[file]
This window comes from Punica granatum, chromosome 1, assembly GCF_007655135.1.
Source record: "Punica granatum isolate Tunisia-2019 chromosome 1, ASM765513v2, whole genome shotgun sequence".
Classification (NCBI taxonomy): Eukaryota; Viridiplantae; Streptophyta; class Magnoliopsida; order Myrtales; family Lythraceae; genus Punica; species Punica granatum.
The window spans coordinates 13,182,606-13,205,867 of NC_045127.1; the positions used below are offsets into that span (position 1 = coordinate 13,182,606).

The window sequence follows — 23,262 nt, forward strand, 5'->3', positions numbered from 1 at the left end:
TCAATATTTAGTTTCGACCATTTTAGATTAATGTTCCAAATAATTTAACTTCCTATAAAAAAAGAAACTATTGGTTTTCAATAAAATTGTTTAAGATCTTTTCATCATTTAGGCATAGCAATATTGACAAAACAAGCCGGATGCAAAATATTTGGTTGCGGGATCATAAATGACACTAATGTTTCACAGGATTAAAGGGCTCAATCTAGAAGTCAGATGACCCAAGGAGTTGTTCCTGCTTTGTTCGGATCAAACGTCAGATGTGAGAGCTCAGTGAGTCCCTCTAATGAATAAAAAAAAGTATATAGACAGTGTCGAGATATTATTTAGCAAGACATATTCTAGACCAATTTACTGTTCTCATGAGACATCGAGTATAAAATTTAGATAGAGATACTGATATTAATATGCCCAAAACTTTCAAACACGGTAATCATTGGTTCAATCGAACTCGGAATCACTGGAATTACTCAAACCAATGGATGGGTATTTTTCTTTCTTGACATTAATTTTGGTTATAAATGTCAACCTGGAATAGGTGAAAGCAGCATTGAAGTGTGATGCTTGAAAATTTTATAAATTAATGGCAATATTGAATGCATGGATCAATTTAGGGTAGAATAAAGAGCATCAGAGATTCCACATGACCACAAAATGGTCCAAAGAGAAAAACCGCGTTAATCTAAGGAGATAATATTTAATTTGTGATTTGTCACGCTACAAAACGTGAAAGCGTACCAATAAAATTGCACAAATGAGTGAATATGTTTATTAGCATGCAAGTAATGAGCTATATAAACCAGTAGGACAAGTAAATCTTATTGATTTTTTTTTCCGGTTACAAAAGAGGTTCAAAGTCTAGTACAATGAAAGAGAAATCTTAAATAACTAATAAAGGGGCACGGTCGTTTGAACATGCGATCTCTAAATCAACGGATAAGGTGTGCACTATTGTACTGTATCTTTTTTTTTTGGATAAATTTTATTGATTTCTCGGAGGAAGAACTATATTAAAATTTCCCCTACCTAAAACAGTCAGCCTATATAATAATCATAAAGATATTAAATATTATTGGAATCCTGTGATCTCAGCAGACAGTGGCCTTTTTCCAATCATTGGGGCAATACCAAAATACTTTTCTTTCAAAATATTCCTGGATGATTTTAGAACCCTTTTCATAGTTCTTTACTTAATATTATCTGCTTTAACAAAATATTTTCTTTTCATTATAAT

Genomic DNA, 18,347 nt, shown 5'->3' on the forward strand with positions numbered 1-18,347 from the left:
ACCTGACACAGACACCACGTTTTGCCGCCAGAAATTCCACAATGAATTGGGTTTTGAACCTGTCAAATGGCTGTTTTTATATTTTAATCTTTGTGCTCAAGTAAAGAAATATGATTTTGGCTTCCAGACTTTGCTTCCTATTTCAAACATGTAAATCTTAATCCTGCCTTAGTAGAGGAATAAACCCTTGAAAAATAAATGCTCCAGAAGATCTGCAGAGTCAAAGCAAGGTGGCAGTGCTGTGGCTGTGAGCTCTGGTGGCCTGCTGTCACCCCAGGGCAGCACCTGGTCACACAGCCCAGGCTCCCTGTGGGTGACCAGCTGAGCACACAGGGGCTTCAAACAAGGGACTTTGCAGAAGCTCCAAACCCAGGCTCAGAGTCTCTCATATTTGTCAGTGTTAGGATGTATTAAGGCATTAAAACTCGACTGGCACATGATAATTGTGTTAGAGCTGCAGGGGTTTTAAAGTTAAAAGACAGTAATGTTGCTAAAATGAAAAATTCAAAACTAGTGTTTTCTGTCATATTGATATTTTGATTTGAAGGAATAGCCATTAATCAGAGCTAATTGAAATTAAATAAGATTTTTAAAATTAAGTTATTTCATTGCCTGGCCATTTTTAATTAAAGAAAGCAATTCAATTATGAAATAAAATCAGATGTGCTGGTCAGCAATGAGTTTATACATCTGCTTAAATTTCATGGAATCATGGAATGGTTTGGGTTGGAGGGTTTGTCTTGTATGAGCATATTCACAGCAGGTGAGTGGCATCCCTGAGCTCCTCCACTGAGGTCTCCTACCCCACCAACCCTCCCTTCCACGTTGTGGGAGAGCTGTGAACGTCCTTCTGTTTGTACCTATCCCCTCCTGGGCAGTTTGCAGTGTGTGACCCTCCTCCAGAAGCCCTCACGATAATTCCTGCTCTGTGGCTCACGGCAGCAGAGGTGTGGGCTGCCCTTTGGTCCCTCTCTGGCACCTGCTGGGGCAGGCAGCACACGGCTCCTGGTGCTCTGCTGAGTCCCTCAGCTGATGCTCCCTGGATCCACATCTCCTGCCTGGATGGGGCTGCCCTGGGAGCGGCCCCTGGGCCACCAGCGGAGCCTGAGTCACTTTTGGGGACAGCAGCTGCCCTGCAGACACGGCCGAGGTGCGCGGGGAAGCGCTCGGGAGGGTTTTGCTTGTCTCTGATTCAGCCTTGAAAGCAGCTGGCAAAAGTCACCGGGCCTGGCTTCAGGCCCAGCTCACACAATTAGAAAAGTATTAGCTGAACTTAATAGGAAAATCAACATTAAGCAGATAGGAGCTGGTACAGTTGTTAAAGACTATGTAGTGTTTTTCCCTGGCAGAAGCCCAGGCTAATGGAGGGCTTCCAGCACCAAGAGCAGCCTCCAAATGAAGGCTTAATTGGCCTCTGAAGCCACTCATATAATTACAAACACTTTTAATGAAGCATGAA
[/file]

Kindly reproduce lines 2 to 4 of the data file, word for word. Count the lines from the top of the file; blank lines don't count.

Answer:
Source record: "Punica granatum isolate Tunisia-2019 chromosome 1, ASM765513v2, whole genome shotgun sequence".
Classification (NCBI taxonomy): Eukaryota; Viridiplantae; Streptophyta; class Magnoliopsida; order Myrtales; family Lythraceae; genus Punica; species Punica granatum.
The window spans coordinates 13,182,606-13,205,867 of NC_045127.1; the positions used below are offsets into that span (position 1 = coordinate 13,182,606).